St. Louis Blues coaches of old and new seem to be enamored with giving players a “mental health day” and use them as a healthy scratch, but at this point in the season, it doesn’t make sense.
There are a few reasons why the St. Louis Blues need to quit it with giving veteran players an opportunity to watch the game from the press box. This is not just a Craig Berube tendency, former head coach Mike Yeo would also employ this strategy.
One of the issues with issuing healthy scratches at this point in the season is that it is clearly not working. The most recent example of this problem is the benching of David Perron.
To put it in simple terms, Perron is not the problem. Patrick Maroon is not the problem. You can insert any player whose name is not Jay Bouwmeester (who by the way, has been playing great lately) and benching them would not solve the problem.
Perron has been precisely what you signed him to be this season. His 16 points on the year are third on the team, and even though his five on five production has not been up to par, he has been a critical factor on the Blues powerplay.
Maroon brings more to the team than what shows up on the scoresheet. It is no question that the Blues powerplay struggled while Maroon was injured, and then picked back up when he returned.
His presence in front of the net goes way beyond the eight points that Maroon has contributed to the scoresheet and benching him for a younger player, (who by the way is about five inches shorter and about a hundred pounds lighter than Maroon) does not make any sense at all.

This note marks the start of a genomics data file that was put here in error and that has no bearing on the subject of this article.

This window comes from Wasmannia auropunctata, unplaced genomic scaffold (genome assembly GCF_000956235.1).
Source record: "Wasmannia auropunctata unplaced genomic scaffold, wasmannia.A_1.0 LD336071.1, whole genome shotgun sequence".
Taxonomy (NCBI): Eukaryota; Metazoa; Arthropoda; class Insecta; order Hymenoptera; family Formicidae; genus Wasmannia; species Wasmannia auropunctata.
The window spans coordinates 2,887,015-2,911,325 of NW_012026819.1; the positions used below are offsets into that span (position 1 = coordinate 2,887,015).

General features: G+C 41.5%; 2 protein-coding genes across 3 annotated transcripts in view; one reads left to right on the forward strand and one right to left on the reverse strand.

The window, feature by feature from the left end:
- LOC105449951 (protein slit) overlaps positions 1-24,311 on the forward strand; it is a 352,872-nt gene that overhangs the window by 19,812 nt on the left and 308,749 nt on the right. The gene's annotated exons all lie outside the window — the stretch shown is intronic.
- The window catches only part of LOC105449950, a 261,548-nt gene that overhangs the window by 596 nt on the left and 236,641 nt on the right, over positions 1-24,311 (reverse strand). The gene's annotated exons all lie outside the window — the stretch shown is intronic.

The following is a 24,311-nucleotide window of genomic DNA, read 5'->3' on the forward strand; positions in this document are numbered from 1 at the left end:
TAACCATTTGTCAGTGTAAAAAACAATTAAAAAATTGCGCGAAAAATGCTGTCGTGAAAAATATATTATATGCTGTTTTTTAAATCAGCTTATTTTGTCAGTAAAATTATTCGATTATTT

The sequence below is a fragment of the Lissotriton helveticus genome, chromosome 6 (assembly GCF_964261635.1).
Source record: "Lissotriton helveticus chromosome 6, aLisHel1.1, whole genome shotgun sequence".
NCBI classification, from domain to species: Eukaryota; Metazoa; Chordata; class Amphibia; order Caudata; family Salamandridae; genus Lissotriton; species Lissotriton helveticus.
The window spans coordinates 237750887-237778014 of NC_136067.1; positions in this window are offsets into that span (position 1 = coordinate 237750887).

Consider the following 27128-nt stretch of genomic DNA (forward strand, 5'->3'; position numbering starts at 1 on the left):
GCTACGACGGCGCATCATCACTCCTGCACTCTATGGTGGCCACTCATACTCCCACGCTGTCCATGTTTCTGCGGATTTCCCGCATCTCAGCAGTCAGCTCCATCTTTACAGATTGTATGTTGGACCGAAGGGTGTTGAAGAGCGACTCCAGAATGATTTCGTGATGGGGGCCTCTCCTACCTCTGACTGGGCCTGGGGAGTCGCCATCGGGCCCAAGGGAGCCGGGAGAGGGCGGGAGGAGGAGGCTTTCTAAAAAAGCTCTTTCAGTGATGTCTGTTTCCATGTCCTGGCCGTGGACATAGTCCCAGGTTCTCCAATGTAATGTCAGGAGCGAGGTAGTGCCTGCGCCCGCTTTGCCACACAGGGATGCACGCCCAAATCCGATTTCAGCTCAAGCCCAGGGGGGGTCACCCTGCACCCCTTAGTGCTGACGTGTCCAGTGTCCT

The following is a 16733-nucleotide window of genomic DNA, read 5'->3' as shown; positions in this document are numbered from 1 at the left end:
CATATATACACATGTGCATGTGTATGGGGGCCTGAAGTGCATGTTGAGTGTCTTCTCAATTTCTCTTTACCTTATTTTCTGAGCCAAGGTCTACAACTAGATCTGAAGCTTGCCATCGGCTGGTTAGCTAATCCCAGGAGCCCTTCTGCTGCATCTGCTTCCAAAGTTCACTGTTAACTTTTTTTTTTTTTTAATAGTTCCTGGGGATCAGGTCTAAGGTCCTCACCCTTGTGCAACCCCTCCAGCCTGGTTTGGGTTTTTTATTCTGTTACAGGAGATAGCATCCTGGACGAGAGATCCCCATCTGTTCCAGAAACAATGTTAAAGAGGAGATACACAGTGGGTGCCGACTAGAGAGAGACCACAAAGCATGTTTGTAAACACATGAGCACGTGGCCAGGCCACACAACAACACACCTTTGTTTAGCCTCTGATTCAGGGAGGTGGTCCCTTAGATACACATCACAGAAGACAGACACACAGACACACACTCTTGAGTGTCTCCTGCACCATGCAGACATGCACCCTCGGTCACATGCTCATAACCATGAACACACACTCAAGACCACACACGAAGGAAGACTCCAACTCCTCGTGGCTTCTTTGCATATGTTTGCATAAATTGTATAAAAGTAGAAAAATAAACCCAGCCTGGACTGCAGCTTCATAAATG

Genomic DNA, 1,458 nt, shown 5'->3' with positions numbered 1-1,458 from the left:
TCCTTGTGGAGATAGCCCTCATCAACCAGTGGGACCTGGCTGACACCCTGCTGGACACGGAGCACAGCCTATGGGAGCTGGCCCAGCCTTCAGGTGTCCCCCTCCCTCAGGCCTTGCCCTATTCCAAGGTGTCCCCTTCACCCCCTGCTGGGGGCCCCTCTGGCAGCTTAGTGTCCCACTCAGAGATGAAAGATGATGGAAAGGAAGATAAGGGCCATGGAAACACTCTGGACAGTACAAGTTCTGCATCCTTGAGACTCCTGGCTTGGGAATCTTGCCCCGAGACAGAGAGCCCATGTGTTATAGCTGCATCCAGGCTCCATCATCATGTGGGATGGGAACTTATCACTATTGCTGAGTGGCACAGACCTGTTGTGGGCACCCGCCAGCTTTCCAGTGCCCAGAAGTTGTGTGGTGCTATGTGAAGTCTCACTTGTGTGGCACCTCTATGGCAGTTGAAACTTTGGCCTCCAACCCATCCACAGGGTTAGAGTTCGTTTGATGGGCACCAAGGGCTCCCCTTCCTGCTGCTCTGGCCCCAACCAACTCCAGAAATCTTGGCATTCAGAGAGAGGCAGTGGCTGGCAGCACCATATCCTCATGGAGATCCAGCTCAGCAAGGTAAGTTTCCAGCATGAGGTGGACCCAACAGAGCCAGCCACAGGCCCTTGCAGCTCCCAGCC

The question remains, however, why do the Blues keep benching veteran players? When you are scrambling for every single possible point between now and the end of the season, you need to be playing your best players.
Not only your best players but the players you are paying millions of dollars to be here and contribute. If you are deadset on scratching the Perron’s and Maroon’s of the world, then you might as well ship them out and give Jordan Kyrou a chance to play every single day.
I am not against healthy scratches entirely, either for disciplinary reasons or because of poor play, but I’ll reiterate, this does not apply to this year’s Blues team.
If the situation comes up, and Vladimir Tarasenko misses breakfast or misses a team meeting, by all means, scratch 91, but that needs to be the only reason why the Blues are benching top quality players.
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This trend of random healthy scratches needs to stop. They are pointless, and they lead to players coming back playing out of rhythm, and it can disrupt the team’s chemistry on the ice. Let the players you paid to be here play, and see if they can turn this season around.